Since the start of the criminal investigation, the investigation team has regularly been confronted with what we call ‘side issues’, which are events that cost a lot of time and capacity of the team, but that do not directly contribute to truth finding. In this online magazine we will discuss two ‘side issues’: the seizure of items from journalist Spekkers and the threatening mail from a person calling himself Volf.
Seizure of items from the journalist
In the first week of January 2017, we were all unpleasantly surprised by the reports from freelance journalist Michel Spekkers on social media. Spekkers had been on the crash site and had wanted to take along some MH17 related items, possibly including human remains. The way in which he reported on these findings generally led to agitation and outrage and equally to anger and sorrow of the victims’ relatives.
The reports prompted the Dutch Prosecution Service (OM) and the leaders of the investigation team to contact the journalist."
Gerrit Thiry, team leader of the National Police: “We had made the arrangement that, once at Schiphol, he would voluntarily hand over the objects that he had found to us for further investigation. But this did not happen. One of Spekkers’ colleagues took a backpack from the luggage belt and wanted to pass customs. I saw this and alerted my colleagues. Together with the Military Police (MP) we stopped him. The luggage of both gentlemen was instantly searched in the office of the MP at Schiphol. It appears that indeed their luggage contained MH17 related items. After consultation with the OM, we seized all MH17 related items, including their telephones and laptops, since we wanted to study the video and audio recordings for possible relevant information.“
“Normally we carry out an investigation right away after seizure, but this time we could not do that. Since we were dealing with a journalist the seizure had to be approved by the examining judge. Spekkers relied on his press freedom and protection of sources. Fortunately, the examining judge ruled that the seizure was lawful, but in his decision the judge also gave an instruction on how we should deal with the seizure. In brief, this meant that we were allowed to view and listen to the recorded material in Ukraine in Spekkers’ presence. In addition we and Spekkers had to discuss the images and sound recordings he and his colleague had made of the seizure at Schiphol Airport. If we would not come to a mutual agreement, a second procedure would have to be initiated before the examining judge. Frequent consultation with Spekkers’ lawyer ultimately led to an agreement, so a second procedure was not necessary.”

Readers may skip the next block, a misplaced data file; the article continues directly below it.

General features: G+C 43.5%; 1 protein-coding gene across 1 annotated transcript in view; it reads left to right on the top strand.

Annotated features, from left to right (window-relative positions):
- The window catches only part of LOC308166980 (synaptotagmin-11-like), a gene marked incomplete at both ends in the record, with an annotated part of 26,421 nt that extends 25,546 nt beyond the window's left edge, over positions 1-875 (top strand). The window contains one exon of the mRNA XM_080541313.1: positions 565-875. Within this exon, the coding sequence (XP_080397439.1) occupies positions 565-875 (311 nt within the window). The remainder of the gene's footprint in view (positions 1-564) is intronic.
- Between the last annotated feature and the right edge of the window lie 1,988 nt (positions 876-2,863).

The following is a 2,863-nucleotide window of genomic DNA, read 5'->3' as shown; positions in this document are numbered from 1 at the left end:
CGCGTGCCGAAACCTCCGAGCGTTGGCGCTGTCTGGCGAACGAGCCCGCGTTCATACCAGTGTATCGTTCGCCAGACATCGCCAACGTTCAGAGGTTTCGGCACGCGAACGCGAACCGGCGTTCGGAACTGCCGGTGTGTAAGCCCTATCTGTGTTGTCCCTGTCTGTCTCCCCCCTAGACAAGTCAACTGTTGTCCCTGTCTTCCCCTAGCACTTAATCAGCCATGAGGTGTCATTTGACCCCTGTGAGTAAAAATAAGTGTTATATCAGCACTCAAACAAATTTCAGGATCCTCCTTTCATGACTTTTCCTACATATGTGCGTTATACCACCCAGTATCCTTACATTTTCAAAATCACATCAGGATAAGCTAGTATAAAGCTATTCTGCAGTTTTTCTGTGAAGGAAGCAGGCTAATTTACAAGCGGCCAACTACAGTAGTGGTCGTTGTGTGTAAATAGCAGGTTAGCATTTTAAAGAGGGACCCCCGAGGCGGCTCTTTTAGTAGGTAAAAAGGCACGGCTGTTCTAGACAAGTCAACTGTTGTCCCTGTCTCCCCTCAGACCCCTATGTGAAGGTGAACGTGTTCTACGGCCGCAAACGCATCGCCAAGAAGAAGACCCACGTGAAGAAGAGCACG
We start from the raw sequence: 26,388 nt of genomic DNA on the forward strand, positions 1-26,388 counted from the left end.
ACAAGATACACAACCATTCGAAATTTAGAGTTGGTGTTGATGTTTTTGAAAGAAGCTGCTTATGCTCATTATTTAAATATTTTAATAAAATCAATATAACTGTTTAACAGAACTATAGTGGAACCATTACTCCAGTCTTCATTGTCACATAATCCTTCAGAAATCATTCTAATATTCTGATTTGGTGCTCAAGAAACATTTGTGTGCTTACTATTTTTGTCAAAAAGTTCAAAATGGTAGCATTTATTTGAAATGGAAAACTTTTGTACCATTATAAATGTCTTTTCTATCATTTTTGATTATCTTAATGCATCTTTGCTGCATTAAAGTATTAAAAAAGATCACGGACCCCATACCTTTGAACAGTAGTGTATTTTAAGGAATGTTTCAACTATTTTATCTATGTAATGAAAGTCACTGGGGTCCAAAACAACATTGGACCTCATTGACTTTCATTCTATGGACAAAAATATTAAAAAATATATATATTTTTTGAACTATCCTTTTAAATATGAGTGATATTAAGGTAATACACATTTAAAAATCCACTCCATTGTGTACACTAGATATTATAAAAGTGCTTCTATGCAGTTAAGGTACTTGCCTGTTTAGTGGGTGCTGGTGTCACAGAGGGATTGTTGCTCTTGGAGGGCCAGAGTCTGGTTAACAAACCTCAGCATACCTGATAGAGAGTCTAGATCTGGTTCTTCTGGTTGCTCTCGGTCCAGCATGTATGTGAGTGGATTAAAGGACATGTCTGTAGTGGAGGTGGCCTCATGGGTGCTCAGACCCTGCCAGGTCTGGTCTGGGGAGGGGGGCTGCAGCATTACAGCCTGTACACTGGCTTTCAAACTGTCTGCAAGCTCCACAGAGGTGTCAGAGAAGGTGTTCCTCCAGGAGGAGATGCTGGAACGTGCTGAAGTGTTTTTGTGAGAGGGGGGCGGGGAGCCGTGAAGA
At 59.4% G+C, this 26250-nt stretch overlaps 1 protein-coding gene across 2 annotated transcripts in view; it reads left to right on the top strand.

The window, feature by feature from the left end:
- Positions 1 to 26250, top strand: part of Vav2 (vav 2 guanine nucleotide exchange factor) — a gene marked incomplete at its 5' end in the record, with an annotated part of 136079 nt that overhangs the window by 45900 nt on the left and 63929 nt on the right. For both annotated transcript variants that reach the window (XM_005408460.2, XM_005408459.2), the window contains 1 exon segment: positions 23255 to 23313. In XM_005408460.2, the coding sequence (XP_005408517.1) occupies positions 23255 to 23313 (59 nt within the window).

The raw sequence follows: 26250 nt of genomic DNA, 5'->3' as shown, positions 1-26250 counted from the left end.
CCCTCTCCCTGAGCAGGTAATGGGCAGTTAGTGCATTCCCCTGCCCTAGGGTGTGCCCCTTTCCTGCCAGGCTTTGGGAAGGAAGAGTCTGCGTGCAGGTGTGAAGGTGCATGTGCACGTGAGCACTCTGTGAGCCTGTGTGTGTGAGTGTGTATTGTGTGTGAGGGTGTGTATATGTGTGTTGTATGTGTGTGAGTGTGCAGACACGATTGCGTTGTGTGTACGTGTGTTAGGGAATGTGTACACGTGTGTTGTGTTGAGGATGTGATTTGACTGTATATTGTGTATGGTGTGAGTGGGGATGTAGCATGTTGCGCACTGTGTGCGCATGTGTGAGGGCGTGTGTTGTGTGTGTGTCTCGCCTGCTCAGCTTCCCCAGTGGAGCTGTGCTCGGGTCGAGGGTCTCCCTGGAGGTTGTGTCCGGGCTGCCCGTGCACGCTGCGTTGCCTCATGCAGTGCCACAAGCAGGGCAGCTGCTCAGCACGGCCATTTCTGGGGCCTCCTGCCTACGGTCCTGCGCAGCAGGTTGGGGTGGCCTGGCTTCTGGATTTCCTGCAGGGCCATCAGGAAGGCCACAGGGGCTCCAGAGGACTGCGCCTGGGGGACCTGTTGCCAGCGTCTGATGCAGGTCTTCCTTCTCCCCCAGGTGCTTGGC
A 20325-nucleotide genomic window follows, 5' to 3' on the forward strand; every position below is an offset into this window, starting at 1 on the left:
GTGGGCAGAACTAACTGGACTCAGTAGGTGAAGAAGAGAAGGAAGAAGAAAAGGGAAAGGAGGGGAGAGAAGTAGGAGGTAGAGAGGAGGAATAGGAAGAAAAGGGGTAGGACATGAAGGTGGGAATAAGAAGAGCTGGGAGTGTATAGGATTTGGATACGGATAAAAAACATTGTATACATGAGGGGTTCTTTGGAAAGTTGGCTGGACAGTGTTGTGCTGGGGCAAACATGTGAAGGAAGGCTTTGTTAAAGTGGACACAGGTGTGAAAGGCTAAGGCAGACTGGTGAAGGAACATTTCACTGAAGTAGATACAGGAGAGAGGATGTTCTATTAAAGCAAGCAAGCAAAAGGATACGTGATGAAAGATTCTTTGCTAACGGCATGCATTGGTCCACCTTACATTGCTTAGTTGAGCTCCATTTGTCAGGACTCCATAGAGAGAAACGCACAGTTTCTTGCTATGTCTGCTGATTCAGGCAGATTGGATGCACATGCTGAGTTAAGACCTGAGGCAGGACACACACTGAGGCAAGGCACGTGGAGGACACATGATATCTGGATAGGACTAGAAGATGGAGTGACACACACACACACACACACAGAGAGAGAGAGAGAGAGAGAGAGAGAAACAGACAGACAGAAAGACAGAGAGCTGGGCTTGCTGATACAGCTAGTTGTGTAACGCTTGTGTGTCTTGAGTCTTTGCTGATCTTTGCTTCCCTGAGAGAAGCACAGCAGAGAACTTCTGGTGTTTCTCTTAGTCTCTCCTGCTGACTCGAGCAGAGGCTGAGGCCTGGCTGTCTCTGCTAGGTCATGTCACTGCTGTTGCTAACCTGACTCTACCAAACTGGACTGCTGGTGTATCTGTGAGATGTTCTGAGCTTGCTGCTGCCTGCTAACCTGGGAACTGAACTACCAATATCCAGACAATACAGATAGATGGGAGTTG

Of course the investigation team examined the objects Spekkers had taken from the crash site. In addition, the footage was also examined. Thiry: “One of the objects Spekkers had taken along was a bone fragment from one of the passengers. This bone fragment was analysed through a special emergency procedure by the Dutch Forensic Institute (NFI). DNA analysis showed that it belonged to a passenger who had already been identified in 2014. Of course we contacted the family of the victim and informed them about this matter.
Two investigators spent almost a full day together with Spekkers to view all the images recorded by him. The images did not show any human remains. One of the case prosecutors also had a look at part of the images, but she did not see any human remains on the videos either. The reports made by Spekkers could not be confirmed either.”
Because of the reports, the discussion about whether or not initiating a new salvaging mission got a new impulse. The decision about a possible new salvaging mission however is not made by the police or the OM, but by the Ministry of Security and Justice (V&J) ) with the permission of the formal Ukrainian authorities. The investigation team does provide input for that decision.
The Minister of V&J decided not to organise a new salvaging mission and in a letter to Parliament dated 16 February last, the minister explained this decision. This letter was also posted on the private website for the relatives. The letter reiterated that the Dutch authorities had made arrangements with local contacts. It was agreed that if any human remains are found, or other MH17 related objects, these contacts will always get in touch with the Dutch Embassy who then, after consultation, will hand these items over to the Dutch authorities. Of course, the Ukrainian authorities have been informed about these arrangements. Recently, we contacted these local contacts again. They indicated that they had not found any other human remains.
Thiry: ”Spekkers’ intentions were probably good, but I guess that he did not sufficiently realise what his reports would bring about. He has caused a lot of unrest among the relatives and dealing with this issue has been very time consuming for us. That is very unfortunate.”
The events in January of this year resulted in further consultation between the police and the Dutch Association for Journalists (NVJ). The NVJ emphasized the importance of protection of sources for the work of a journalist. The police drew attention to the unrest that reports as such published by Spekkers bring about and to the importance of the careful handling of any human remains and MH17 related objects found at the crash site.